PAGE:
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6 Reasons for Summer ER Visits and How to Avoid Common Injuries and Illness

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Posted by Temple ReadyCare

Every year, emergency room (ER) visits across the country spike as temperatures rise and people spend more time outdoors.

The activities and festivities we enjoy during the summer months may help us improve our physical and mental health, as we tend to be more physically active and socially connected. But these same activities may also make it more likely we'll get injured or sick.

These are some of the most common injuries doctors and nurses treat in the ER during the summer months:

1. Sprains, strains, cuts, broken bones and other orthopaedic injuries

The more active you are, the higher the risk of an injury, particularly if you've gotten a little out of shape over the winter. No matter your age, it's not uncommon to injure your knee sliding into second base during a softball game or twist your ankle playing basketball.

Sports and recreational activities most likely to result in ER visits in people ages 5 to 24 include:1

  • Football
  • Basketball
  • Cycling
  • Soccer
  • Roller skating
  • Skateboarding

2. Burns

Hot grills, backyard fire pits, sparklers and fireworks can cause serious burns in both children and adults. In fact, fireworks alone were responsible for 15,600 injuries treated in the ER in 2020.2

Learn how to prevent burn injuries in your home >

3. Dehydration

Spending too much time sweating in the hot sun may lead to fainting, dizziness, nausea, confusion and other symptoms of dehydration. If you don't drink enough to replace lost body fluids, you may soon find yourself in the ER due to dehydration or heat exhaustion.

4. Drowning

Drownings and near-drownings can occur in any body of water, from kiddie pools to lakes to the ocean. The highest drowning rates are in children ages 1 to 4, and drowning is more common in males than females. But, it can happen to anyone.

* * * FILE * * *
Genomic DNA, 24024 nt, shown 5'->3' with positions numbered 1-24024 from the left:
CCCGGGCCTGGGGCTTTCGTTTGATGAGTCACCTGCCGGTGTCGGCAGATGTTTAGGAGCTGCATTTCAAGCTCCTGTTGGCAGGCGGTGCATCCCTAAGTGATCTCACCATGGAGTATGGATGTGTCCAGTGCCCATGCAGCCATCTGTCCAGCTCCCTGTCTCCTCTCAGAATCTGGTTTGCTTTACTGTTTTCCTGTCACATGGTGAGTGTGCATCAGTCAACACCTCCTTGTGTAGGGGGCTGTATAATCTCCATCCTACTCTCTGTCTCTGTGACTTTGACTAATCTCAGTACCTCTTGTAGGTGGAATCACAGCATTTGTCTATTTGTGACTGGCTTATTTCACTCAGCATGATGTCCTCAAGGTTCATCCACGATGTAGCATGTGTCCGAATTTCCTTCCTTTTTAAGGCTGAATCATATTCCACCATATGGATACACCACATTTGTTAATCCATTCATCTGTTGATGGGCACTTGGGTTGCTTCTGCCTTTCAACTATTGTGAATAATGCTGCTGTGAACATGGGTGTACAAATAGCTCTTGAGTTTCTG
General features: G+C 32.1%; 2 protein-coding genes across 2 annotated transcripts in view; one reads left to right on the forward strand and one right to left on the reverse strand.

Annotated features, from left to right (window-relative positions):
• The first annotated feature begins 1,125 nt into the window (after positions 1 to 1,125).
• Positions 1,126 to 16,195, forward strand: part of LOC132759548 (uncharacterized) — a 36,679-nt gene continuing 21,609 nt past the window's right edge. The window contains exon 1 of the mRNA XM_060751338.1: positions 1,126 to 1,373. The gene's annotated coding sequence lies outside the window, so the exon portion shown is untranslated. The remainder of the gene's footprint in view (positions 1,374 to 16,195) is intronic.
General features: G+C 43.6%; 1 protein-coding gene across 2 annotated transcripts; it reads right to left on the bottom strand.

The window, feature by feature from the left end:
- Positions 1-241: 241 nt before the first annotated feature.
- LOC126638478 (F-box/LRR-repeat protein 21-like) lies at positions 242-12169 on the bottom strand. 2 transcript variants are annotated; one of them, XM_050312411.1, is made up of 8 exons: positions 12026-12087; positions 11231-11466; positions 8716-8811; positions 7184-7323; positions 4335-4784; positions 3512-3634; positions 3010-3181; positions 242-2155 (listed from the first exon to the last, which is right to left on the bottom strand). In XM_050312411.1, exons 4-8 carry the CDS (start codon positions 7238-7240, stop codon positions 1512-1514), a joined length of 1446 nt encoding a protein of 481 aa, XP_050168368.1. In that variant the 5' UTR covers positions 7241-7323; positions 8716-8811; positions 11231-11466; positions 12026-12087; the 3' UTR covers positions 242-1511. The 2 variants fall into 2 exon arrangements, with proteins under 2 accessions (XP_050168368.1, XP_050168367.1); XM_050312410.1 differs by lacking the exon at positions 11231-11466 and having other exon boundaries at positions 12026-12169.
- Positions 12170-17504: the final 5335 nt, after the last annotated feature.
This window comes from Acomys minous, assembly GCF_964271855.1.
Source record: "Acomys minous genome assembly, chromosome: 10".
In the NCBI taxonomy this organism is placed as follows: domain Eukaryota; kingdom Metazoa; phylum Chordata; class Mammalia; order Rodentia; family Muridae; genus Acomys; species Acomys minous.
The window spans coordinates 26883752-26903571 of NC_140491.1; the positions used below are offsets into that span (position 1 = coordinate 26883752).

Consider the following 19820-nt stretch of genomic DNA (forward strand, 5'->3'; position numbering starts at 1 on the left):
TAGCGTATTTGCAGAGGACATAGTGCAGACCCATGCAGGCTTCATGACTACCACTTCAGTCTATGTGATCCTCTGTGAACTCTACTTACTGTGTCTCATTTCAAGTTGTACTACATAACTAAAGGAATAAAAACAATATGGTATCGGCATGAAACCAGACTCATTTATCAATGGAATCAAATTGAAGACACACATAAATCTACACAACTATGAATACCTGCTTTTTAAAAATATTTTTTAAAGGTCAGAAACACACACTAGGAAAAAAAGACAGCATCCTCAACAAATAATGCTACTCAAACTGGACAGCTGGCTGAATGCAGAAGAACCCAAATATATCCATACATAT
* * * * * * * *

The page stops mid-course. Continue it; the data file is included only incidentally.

5. Sunburn

In 2014, more than 33,000 people visited the ER due to severe sunburns.3 If you have a severe or blistering sunburn accompanied by any of the following symptoms, the ER is the best place to be:

  • Nausea
  • Chills
  • Headache
  • Pain
  • High fever
  • Confusion

Follow these tips for protecting your skin this summer >

6. Foodborne illnesses

Hot temperatures make it much easier for bacteria to grow on food. If you eat food that's been sitting outside for hours, you may be more likely to spend time in the ER due to food poisoning.

Take these steps to prevent food poisoning >

Tips for a safe summer

Staying vigilant when enjoying summer activities may help you avoid an unexpected trip to the hospital or urgent care center. Follow these important tips:

  • Wear helmets, pads and other protective equipment when riding bikes or playing sports.
  • Warm up before engaging in physical activities to reduce the chance of injury.
  • Set off fireworks far from people and houses.
  • Supervise children carefully around fires, grills and fireworks.
  • Drink plenty of fluids on hot days, even if you don't feel particularly thirsty.
  • Don't swim alone or assume children are safe in water because they've had swimming lessons.
  • Wear sunscreen with a sun protection factor (SPF) of at least 30 to lower your risk of painful burns and skin cancer. Get out of the sun at the first signs of sunburn.
  • Keep food refrigerated or well-chilled in a cooler until you're ready to grill or serve it.
  • Refrigerate food promptly after serving. The Centers for Disease Control and Prevention (CDC) recommends refrigerating food after 2 hours if it's less than 90 degrees outside or within 1 hour if the temperature exceeds 90 degrees.

Not all injuries or illnesses require a visit to the ER. For minor sports injuries, superficial burns, mild food poisoning or other minor injuries or illnesses, Temple ReadyCare has you covered. Visit any of our 4 urgent care locations, including during weekday evenings and weekends.

View our urgent care hours and locations >

Know when to go to Urgent Care versus an Emergency Room >

If it’s a life-threatening emergency, please go to your nearest emergency room or call 911.

1. Rui P, Ashman JJ, Akinseye A., 2019. Emergency department visits for injuries sustained during sports and recreational activities by patients aged 5–24 years, 2010–2016. National Health Statistics Reports; no 133. Hyattsville, MD: National Center for Health Statistics.
2. Marier, A., Smith, B. and Lee, S., 2021. 2020 Fireworks Annual Report. U.S. Consumer Product Safety Commission.
3. Guy, G., Berkowitz, Z. and Watson, M., 2017. Estimated Cost of Sunburn-Associated Visits to US Hospital Emergency Departments. JAMA Dermatology, 153(1), p.90.
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